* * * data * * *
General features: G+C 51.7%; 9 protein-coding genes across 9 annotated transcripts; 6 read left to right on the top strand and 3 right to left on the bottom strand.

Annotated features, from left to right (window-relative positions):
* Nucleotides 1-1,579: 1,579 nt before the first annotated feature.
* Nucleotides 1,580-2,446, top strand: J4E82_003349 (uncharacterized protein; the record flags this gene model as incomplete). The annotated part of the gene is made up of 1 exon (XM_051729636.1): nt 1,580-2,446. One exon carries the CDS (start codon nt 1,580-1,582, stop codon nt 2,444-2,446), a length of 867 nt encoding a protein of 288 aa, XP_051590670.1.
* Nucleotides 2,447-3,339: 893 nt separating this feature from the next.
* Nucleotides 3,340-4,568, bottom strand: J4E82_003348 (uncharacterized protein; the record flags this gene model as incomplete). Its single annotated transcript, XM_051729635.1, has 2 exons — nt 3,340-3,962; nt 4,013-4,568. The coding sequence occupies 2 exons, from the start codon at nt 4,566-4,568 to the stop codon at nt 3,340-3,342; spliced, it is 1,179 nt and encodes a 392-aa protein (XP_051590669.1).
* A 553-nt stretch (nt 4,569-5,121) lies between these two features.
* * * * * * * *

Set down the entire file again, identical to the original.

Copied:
General features: G+C 51.7%; 9 protein-coding genes across 9 annotated transcripts; 6 read left to right on the top strand and 3 right to left on the bottom strand.

Annotated features, from left to right (window-relative positions):
* Nucleotides 1-1,579: 1,579 nt before the first annotated feature.
* Nucleotides 1,580-2,446, top strand: J4E82_003349 (uncharacterized protein; the record flags this gene model as incomplete). The annotated part of the gene is made up of 1 exon (XM_051729636.1): nt 1,580-2,446. One exon carries the CDS (start codon nt 1,580-1,582, stop codon nt 2,444-2,446), a length of 867 nt encoding a protein of 288 aa, XP_051590670.1.
* Nucleotides 2,447-3,339: 893 nt separating this feature from the next.
* Nucleotides 3,340-4,568, bottom strand: J4E82_003348 (uncharacterized protein; the record flags this gene model as incomplete). Its single annotated transcript, XM_051729635.1, has 2 exons — nt 3,340-3,962; nt 4,013-4,568. The coding sequence occupies 2 exons, from the start codon at nt 4,566-4,568 to the stop codon at nt 3,340-3,342; spliced, it is 1,179 nt and encodes a 392-aa protein (XP_051590669.1).
* A 553-nt stretch (nt 4,569-5,121) lies between these two features.